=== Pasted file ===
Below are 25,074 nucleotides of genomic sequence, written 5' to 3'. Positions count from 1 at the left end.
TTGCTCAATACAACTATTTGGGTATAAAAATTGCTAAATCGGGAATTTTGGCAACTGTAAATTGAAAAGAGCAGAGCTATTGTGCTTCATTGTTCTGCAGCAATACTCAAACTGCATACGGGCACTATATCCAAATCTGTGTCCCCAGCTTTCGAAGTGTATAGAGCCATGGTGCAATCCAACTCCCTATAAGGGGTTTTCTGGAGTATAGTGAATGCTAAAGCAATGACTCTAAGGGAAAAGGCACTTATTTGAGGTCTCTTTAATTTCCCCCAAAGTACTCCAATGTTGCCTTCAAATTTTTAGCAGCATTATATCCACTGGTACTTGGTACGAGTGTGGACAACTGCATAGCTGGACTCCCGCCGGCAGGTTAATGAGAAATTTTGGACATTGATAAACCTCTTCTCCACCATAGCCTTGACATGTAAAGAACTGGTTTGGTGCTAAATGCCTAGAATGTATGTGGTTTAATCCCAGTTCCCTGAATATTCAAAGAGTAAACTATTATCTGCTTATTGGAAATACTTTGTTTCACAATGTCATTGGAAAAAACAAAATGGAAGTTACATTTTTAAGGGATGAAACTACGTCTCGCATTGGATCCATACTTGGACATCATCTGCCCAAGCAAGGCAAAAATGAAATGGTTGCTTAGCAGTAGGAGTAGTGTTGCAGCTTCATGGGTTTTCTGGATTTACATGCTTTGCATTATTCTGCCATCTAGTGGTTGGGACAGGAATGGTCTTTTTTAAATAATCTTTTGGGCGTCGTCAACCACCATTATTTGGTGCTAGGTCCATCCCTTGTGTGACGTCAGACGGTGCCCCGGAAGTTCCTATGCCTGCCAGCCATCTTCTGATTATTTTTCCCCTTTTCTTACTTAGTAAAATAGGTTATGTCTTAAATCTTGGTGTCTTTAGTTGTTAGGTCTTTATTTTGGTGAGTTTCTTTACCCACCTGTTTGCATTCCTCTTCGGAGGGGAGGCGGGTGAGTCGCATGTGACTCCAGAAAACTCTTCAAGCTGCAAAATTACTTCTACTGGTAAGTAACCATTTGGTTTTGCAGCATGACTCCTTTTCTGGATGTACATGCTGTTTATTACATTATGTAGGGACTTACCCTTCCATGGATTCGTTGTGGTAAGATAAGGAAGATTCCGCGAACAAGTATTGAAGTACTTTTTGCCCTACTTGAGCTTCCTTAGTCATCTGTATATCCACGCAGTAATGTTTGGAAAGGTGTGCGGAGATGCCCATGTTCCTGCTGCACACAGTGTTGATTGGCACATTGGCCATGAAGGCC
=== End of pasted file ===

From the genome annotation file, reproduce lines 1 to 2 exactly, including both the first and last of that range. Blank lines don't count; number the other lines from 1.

Below are 25,074 nucleotides of genomic sequence, written 5' to 3'. Positions count from 1 at the left end.
TTGCTCAATACAACTATTTGGGTATAAAAATTGCTAAATCGGGAATTTTGGCAACTGTAAATTGAAAAGAGCAGAGCTATTGTGCTTCATTGTTCTGCAGCAATACTCAAACTGCATACGGGCACTATATCCAAATCTGTGTCCCCAGCTTTCGAAGTGTATAGAGCCATGGTGCAATCCAACTCCCTATAAGGGGTTTTCTGGAGTATAGTGAATGCTAAAGCAATGACTCTAAGGGAAAAGGCACTTATTTGAGGTCTCTTTAATTTCCCCCAAAGTACTCCAATGTTGCCTTCAAATTTTTAGCAGCATTATATCCACTGGTACTTGGTACGAGTGTGGACAACTGCATAGCTGGACTCCCGCCGGCAGGTTAATGAGAAATTTTGGACATTGATAAACCTCTTCTCCACCATAGCCTTGACATGTAAAGAACTGGTTTGGTGCTAAATGCCTAGAATGTATGTGGTTTAATCCCAGTTCCCTGAATATTCAAAGAGTAAACTATTATCTGCTTATTGGAAATACTTTGTTTCACAATGTCATTGGAAAAAACAAAATGGAAGTTACATTTTTAAGGGATGAAACTACGTCTCGCATTGGATCCATACTTGGACATCATCTGCCCAAGCAAGGCAAAAATGAAATGGTTGCTTAGCAGTAGGAGTAGTGTTGCAGCTTCATGGGTTTTCTGGATTTACATGCTTTGCATTATTCTGCCATCTAGTGGTTGGGACAGGAATGGTCTTTTTTAAATAATCTTTTGGGCGTCGTCAACCACCATTATTTGGTGCTAGGTCCATCCCTTGTGTGACGTCAGACGGTGCCCCGGAAGTTCCTATGCCTGCCAGCCATCTTCTGATTATTTTTCCCCTTTTCTTACTTAGTAAAATAGGTTATGTCTTAAATCTTGGTGTCTTTAGTTGTTAGGTCTTTATTTTGGTGAGTTTCTTTACCCACCTGTTTGCATTCCTCTTCGGAGGGGAGGCGGGTGAGTCGCATGTGACTCCAGAAAACTCTTCAAGCTGCAAAATTACTTCTACTGGTAAGTAACCATTTGGTTTTGCAGCATGACTCCTTTTCTGGATGTACATGCTGTTTATTACATTATGTAGGGACTTACCCTTCCATGGATTCGTTGTGGTAAGATAAGGAAGATTCCGCGAACAAGTATTGAAGTACTTTTTGCCCTACTTGAGCTTCCTTAGTCATCTGTATATCCACGCAGTAATGTTTGGAAAGGTGTGCGGAGATGCCCATGTTCCTGCTGCACACAGTGTTGATTGGCACATTGGCCATGAAGGCC